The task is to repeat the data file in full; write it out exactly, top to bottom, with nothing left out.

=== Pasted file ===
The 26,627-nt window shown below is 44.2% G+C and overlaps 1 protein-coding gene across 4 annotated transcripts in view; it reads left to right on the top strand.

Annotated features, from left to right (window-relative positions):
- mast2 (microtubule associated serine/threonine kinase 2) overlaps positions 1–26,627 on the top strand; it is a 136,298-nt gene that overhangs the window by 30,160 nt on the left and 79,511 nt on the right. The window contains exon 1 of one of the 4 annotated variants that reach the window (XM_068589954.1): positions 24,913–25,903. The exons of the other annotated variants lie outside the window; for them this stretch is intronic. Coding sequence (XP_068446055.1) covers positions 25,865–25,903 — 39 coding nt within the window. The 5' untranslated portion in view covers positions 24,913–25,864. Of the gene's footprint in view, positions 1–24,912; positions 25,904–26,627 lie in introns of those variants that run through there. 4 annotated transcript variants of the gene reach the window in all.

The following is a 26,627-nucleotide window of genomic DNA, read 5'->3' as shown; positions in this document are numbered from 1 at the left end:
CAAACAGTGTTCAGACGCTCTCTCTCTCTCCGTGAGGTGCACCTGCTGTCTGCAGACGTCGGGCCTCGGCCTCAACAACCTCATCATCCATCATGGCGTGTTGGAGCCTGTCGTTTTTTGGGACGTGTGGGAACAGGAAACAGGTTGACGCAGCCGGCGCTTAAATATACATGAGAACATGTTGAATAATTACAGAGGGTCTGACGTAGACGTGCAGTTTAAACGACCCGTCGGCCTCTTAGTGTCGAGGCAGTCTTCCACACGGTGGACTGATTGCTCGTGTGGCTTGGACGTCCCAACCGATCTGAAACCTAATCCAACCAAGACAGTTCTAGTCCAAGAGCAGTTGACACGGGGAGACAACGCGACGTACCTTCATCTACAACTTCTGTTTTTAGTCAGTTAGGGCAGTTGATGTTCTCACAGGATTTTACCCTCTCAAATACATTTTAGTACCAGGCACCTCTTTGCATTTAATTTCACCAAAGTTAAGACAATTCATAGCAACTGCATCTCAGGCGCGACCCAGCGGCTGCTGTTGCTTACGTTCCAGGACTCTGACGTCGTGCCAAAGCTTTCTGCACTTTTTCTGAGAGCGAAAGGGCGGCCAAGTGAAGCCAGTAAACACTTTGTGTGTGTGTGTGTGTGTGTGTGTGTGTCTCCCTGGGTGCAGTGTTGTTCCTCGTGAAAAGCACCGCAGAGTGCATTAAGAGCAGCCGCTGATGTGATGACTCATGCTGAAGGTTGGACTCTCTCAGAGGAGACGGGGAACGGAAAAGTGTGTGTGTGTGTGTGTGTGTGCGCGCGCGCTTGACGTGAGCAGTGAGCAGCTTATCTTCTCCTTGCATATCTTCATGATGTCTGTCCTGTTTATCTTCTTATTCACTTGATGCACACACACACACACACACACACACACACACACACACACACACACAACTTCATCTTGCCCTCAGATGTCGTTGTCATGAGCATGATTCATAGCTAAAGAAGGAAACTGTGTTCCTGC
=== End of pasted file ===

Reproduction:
The 26,627-nt window shown below is 44.2% G+C and overlaps 1 protein-coding gene across 4 annotated transcripts in view; it reads left to right on the top strand.

Annotated features, from left to right (window-relative positions):
- mast2 (microtubule associated serine/threonine kinase 2) overlaps positions 1–26,627 on the top strand; it is a 136,298-nt gene that overhangs the window by 30,160 nt on the left and 79,511 nt on the right. The window contains exon 1 of one of the 4 annotated variants that reach the window (XM_068589954.1): positions 24,913–25,903. The exons of the other annotated variants lie outside the window; for them this stretch is intronic. Coding sequence (XP_068446055.1) covers positions 25,865–25,903 — 39 coding nt within the window. The 5' untranslated portion in view covers positions 24,913–25,864. Of the gene's footprint in view, positions 1–24,912; positions 25,904–26,627 lie in introns of those variants that run through there. 4 annotated transcript variants of the gene reach the window in all.

The following is a 26,627-nucleotide window of genomic DNA, read 5'->3' as shown; positions in this document are numbered from 1 at the left end:
CAAACAGTGTTCAGACGCTCTCTCTCTCTCCGTGAGGTGCACCTGCTGTCTGCAGACGTCGGGCCTCGGCCTCAACAACCTCATCATCCATCATGGCGTGTTGGAGCCTGTCGTTTTTTGGGACGTGTGGGAACAGGAAACAGGTTGACGCAGCCGGCGCTTAAATATACATGAGAACATGTTGAATAATTACAGAGGGTCTGACGTAGACGTGCAGTTTAAACGACCCGTCGGCCTCTTAGTGTCGAGGCAGTCTTCCACACGGTGGACTGATTGCTCGTGTGGCTTGGACGTCCCAACCGATCTGAAACCTAATCCAACCAAGACAGTTCTAGTCCAAGAGCAGTTGACACGGGGAGACAACGCGACGTACCTTCATCTACAACTTCTGTTTTTAGTCAGTTAGGGCAGTTGATGTTCTCACAGGATTTTACCCTCTCAAATACATTTTAGTACCAGGCACCTCTTTGCATTTAATTTCACCAAAGTTAAGACAATTCATAGCAACTGCATCTCAGGCGCGACCCAGCGGCTGCTGTTGCTTACGTTCCAGGACTCTGACGTCGTGCCAAAGCTTTCTGCACTTTTTCTGAGAGCGAAAGGGCGGCCAAGTGAAGCCAGTAAACACTTTGTGTGTGTGTGTGTGTGTGTGTGTGTGTCTCCCTGGGTGCAGTGTTGTTCCTCGTGAAAAGCACCGCAGAGTGCATTAAGAGCAGCCGCTGATGTGATGACTCATGCTGAAGGTTGGACTCTCTCAGAGGAGACGGGGAACGGAAAAGTGTGTGTGTGTGTGTGTGTGTGCGCGCGCGCTTGACGTGAGCAGTGAGCAGCTTATCTTCTCCTTGCATATCTTCATGATGTCTGTCCTGTTTATCTTCTTATTCACTTGATGCACACACACACACACACACACACACACACACACACACACACACACAACTTCATCTTGCCCTCAGATGTCGTTGTCATGAGCATGATTCATAGCTAAAGAAGGAAACTGTGTTCCTGC